Breathing in the Anthropocene: Thinking Through Scale with Containment Technologies

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Alison Kenner
Aftab Mirzaei
Christy Spackman


Thinking at the scale of the Anthropocene highlights the significant burden on all life imposed by the residues of industrialization as well as continued pollution. But it also risks a disconnect between the functioning of planetary atmospheres and the functioning of local airs. In this thought-piece, we consider together the potato chip bag, the asthma inhaler, and climate positive building design as scalar practices of Anthropocene air. By figuring Anthropocene air as an interscalar vehicle, we show connections between matter and relations that seem distant and disconnected. We do this by honing in on respiration as a transformative atmospheric process that has been designed in advanced capitalism to extend life for some, while denying life for others. We point to seconds, hours, days, weeks, and seasons to highlight how containment technologies and respiratory processes function in the Anthropocene to remake air. These technologies and practices, which all too often go unnoticed in consumption landscapes, demonstrate that despite Anthropocene air’s tendency to exceed human agency, it is liable to engineering. Doing this offers insight into where different scales of action can be mobilized.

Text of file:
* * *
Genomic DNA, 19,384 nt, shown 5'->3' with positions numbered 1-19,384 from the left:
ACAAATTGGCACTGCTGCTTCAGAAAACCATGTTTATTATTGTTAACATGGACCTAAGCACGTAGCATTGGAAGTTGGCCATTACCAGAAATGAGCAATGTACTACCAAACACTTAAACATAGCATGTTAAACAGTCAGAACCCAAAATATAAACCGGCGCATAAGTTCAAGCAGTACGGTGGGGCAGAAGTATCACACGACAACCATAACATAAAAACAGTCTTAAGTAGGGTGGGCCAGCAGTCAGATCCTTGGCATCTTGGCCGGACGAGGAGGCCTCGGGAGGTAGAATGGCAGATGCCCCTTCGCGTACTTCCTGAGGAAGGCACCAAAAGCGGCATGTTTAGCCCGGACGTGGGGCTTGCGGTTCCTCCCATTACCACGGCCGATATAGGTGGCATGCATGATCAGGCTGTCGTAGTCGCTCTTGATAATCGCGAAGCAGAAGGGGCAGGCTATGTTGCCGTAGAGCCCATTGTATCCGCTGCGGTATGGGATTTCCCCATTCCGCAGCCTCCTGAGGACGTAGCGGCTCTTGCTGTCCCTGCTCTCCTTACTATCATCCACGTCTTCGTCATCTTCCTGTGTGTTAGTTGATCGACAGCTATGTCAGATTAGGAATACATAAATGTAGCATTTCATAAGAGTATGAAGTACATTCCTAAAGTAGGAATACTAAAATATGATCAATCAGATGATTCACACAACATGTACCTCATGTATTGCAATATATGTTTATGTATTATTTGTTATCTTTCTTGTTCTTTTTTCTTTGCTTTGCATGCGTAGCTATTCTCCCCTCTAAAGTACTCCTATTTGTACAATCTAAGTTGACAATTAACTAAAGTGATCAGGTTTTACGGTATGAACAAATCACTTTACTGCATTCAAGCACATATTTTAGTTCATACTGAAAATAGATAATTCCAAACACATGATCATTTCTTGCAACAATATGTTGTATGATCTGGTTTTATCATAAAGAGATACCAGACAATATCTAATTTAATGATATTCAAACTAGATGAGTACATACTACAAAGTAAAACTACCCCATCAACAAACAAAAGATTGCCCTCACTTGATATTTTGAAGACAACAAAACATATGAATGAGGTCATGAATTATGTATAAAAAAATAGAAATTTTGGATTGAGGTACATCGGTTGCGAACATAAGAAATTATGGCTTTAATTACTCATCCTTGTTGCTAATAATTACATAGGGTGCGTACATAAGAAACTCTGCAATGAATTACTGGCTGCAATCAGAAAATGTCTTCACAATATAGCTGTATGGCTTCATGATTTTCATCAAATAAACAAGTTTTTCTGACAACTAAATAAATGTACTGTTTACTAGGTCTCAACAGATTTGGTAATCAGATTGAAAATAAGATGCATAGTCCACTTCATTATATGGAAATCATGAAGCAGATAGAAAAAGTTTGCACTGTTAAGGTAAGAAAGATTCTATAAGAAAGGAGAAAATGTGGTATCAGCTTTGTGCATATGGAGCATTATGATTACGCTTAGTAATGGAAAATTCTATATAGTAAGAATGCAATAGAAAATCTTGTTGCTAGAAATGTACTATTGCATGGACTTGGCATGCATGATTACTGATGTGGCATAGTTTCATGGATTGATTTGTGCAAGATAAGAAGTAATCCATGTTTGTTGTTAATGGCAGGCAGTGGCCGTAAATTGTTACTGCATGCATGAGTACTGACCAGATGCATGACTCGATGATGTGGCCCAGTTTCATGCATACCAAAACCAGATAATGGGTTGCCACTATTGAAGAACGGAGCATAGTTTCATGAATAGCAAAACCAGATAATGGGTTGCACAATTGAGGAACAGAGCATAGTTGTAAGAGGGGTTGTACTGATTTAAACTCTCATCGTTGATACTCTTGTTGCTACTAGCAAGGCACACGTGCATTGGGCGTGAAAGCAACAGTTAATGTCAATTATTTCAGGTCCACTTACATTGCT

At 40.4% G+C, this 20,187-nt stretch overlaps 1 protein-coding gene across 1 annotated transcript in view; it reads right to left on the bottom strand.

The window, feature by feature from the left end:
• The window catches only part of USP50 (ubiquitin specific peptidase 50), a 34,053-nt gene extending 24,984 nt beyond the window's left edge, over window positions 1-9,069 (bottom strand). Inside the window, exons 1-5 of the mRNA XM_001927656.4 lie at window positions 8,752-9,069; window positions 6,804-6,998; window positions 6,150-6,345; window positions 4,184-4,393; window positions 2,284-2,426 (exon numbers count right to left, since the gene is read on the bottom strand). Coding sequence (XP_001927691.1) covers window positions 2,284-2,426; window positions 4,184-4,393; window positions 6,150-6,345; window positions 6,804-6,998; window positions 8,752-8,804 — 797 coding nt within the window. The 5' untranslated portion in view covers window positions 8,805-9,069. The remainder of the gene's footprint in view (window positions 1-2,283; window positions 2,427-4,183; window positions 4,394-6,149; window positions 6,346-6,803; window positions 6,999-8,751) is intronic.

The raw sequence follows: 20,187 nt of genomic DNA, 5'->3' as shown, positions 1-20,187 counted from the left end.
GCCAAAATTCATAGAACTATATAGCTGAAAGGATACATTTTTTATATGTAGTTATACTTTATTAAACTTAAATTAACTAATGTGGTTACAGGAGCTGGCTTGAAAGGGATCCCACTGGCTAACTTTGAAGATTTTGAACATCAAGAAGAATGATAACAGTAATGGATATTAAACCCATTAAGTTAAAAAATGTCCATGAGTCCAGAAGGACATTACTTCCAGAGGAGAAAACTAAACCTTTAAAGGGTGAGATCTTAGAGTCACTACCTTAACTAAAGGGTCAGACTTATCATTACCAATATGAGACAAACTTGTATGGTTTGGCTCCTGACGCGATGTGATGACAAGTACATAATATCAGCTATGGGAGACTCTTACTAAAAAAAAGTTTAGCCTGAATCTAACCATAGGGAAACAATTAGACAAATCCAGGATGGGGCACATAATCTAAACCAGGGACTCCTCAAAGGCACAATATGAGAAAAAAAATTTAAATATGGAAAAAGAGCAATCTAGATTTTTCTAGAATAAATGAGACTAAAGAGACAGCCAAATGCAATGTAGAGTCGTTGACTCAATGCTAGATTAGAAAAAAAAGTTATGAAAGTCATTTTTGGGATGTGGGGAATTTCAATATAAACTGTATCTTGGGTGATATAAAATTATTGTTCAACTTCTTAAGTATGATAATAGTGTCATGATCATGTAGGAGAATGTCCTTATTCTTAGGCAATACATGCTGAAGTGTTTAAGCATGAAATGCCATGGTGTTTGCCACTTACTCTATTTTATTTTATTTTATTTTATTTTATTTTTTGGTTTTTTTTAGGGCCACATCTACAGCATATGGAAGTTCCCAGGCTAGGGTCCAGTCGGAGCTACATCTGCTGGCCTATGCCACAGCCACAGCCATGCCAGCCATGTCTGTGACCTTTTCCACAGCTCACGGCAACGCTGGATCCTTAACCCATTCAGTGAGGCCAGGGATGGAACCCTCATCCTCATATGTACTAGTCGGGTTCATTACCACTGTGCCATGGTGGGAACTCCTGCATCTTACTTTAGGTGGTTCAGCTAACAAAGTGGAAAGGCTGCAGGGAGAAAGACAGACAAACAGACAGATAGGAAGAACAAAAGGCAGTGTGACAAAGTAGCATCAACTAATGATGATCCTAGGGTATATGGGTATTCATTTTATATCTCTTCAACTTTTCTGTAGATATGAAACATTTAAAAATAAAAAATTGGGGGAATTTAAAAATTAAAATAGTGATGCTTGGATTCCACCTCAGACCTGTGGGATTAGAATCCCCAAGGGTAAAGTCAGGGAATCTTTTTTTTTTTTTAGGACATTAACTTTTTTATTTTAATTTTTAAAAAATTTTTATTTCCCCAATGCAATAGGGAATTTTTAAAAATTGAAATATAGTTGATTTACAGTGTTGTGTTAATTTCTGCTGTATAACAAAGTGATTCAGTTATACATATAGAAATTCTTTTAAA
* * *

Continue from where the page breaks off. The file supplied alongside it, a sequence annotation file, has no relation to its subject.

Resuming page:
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An Elemental Anthropocene